‘Steven Universe’ Is a Miracle You Should Watch
Cartoon Network’s lovely, progressive animated series is truly what the world needs right now
There’s very little that’s perfect in this life. Careers, relationships, snack foods — all have their share of disappointments. But once in a while, you’ll encounter something genuinely sublime. Something so good it seems unreal that it actually exists, or that human beings, flawed as they are, could have possibly created it.
This is how I feel about Steven Universe.
The animated series is getting its first TV movie on Cartoon Network on September 2, Labor Day, so now is as good a time as any for people to learn about this little miracle, created by Rebecca Sugar in 2013. It’s about the titular Steven, who lives with and helps the Crystal Gems — Garnet, Amethyst, and Pearl — three otherworldly beings who have sworn to defend the Earth. It’s a very basic premise, and when the show started, it was seemingly much more interested in comedy than action, which was fine because the show can be riotously funny. (I present exhibit A: “Watermelon Steven.”)
I say “seemingly” because Sugar had something else in mind for the show from the very beginning, starting with a robust backstory that was slowly and strategically revealed over the years. It started with the revelation that Steven is half-human and half-Gem, and his Gem mother Rose Quartz knowingly let herself die so that Steven could be born. Then we learned that the Crystal Gems — Rose, Garnet, Amethyst, and Pearl — are protecting the world from other Gems, and rebelling from their empire to save Earth and its inhabitants from destruction. Eventually, Steven discovers his mother might not have been nearly as good and noble as people had told him.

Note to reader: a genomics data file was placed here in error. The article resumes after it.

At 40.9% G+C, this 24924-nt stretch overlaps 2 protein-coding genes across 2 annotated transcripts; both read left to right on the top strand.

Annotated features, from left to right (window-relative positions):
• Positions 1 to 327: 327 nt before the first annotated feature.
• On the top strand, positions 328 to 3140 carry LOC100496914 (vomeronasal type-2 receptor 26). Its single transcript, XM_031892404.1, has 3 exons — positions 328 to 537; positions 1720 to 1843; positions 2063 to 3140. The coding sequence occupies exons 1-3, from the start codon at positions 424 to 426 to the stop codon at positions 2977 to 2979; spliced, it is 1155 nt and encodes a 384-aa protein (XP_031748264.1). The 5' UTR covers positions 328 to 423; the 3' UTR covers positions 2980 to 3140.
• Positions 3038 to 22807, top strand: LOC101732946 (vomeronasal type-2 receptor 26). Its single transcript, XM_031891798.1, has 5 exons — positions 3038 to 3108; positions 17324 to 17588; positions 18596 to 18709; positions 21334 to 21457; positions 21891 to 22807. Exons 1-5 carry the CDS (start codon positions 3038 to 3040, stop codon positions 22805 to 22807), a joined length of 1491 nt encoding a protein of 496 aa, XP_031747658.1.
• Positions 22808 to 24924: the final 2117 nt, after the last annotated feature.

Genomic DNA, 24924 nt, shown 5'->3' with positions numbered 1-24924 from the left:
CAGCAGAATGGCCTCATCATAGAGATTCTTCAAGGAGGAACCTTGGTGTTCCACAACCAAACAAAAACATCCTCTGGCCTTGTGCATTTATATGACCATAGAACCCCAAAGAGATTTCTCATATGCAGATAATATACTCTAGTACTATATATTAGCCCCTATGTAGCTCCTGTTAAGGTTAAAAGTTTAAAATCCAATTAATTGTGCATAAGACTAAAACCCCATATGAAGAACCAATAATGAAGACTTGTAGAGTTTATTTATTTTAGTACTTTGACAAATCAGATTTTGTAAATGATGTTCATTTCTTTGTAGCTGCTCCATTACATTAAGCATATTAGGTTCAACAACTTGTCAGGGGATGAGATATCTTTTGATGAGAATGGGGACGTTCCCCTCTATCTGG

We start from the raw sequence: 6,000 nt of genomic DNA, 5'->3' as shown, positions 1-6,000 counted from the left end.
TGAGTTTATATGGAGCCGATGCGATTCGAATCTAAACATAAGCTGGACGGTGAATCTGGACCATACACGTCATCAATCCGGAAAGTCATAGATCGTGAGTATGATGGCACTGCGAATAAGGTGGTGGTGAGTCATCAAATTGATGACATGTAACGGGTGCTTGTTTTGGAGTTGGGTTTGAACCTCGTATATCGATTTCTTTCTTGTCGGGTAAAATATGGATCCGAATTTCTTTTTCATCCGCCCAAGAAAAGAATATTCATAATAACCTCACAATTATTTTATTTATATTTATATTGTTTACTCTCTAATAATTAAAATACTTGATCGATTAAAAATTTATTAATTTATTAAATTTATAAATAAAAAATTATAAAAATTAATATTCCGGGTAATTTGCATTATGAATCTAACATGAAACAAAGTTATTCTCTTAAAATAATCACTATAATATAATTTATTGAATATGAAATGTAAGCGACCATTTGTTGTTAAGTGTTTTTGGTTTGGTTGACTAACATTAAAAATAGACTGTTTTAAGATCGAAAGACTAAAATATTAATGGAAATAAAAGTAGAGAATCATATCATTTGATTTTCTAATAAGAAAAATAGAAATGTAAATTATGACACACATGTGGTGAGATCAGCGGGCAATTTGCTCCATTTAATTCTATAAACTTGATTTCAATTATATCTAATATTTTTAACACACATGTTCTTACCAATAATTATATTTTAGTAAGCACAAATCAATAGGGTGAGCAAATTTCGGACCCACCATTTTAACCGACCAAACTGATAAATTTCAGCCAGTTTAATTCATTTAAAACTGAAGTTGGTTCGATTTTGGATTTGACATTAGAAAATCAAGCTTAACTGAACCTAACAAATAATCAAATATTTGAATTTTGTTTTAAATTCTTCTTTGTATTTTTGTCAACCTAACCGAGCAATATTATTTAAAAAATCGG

But more important than the show’s plot are its themes, which I think are best summed up as “what is noblest in humanity.” Acceptance, tolerance, love, and empathy are built directly into the show’s DNA. While the other Crystal Gems may do battle when necessary, Steven always tries to resolve conflicts through mutual understanding, whether he’s dealing with a mindless monster or giant gem emperors who want Earth destroyed. (It’s worth noting the Crystal Gems can all manifest weapons, but Steven only uses a shield.)
I will contend that any kids’ entertainment that has so much emotional truth in it that it’s powerful enough to make tears come from my eyes is a heck of a good watch.
In particular, the show is marvelous for its inclusion of LGTBQ characters and their relationships, including romantic ones. It’s something Sugar says she’s had to fight for, but it’s a battle she seems to be winning, as last year Steven Universe featured the first-ever same-sex wedding in a kids’ animated series.
Without going too far down the rabbit hole, at some point it was revealed the main character Garnet was actually two Gems — Ruby and Sapphire — who loved each other so much they preferred to be a “fusion,” merging together to form a new, single being. In the episode “Reunited,” Ruby and Sapphire made their love “official” with the ceremony, turning into their Garnet form afterward. There’s no preachy lesson here about how people who love each other should be allowed to marry, no homophobic character who has to be shown the light — just a great story. There’s something profoundly powerful in how Steven Universe doesn’t try to teach lessons of tolerance and inclusivity, but instead presents them as facts.